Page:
By comparison, on our About page we reference the launch of our responsive design in 2013 without actually saying the phrase:

In 2013 we launched our redesigned website to provide you with a superior shopping experience. The site now looks better and functions more efficiently, whether you’re on your computer, phone, or tablet, saving you time and money.

Maybe a better example is items that we dropship. We don’t stock extraordinarily large items, such as steam cleaners, water de-ionizer systems, and the like. They would take up a ton of space, they don’t sell all that frequently, and they’re a challenge to ship. Instead, whenever a customer buys one of these items we contact the manufacturer who then ships the item direct to the customer. Our site handles these purchases differently and makes it clear to the customer that the item will be shipping from the manufacturer instead of us. If you’re familiar with e-commerce at all, I could say “dropship” and you’d know that this was exactly what I was talking about.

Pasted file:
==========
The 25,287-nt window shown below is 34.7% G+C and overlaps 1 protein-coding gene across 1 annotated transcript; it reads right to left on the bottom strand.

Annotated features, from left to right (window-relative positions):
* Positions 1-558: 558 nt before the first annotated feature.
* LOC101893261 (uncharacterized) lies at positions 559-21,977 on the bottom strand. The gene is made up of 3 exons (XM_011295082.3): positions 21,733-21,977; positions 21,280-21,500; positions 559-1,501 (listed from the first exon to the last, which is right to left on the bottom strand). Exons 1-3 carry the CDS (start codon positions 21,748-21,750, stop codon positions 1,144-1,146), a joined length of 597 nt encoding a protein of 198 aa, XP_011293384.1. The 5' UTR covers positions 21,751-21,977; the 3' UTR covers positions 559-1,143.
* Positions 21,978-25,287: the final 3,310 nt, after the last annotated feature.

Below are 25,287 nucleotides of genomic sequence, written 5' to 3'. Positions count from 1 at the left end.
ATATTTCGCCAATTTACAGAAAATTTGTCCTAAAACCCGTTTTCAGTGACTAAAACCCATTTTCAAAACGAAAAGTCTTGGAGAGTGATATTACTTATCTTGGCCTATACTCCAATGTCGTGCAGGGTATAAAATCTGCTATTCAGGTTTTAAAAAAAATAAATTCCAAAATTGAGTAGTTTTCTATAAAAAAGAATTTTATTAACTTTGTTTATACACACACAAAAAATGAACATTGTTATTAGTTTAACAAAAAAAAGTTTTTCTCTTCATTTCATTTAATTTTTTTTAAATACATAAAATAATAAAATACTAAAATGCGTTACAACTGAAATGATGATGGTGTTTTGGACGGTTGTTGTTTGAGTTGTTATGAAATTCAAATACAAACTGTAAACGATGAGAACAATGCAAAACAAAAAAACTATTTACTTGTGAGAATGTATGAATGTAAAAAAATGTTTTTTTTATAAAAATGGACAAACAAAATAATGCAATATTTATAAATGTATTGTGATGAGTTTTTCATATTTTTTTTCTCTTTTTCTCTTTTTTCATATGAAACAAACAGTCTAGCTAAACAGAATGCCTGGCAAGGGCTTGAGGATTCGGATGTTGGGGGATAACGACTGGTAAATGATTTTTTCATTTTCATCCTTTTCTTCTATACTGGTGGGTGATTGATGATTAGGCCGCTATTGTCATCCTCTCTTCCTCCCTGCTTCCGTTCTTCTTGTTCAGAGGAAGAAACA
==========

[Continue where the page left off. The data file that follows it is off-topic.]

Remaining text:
We have a FAQ on the topic that explains this to customers. What we don’t ever do is use the word “dropship” because that is not common vernacular. I’m guessing most of our customers have never even heard the word, yet alone have an understanding of what it is. We always say “shipping directly from the manufacturer”, or some variation of that. Over the years each time we’ve revamped this system I’ve made it a point to make sure the word dropship doesn’t appear anywhere – on our site, in our automated emails, or even in our standard customer service responses.

4 comments on Talking Your User’s Language

  1. Rob says: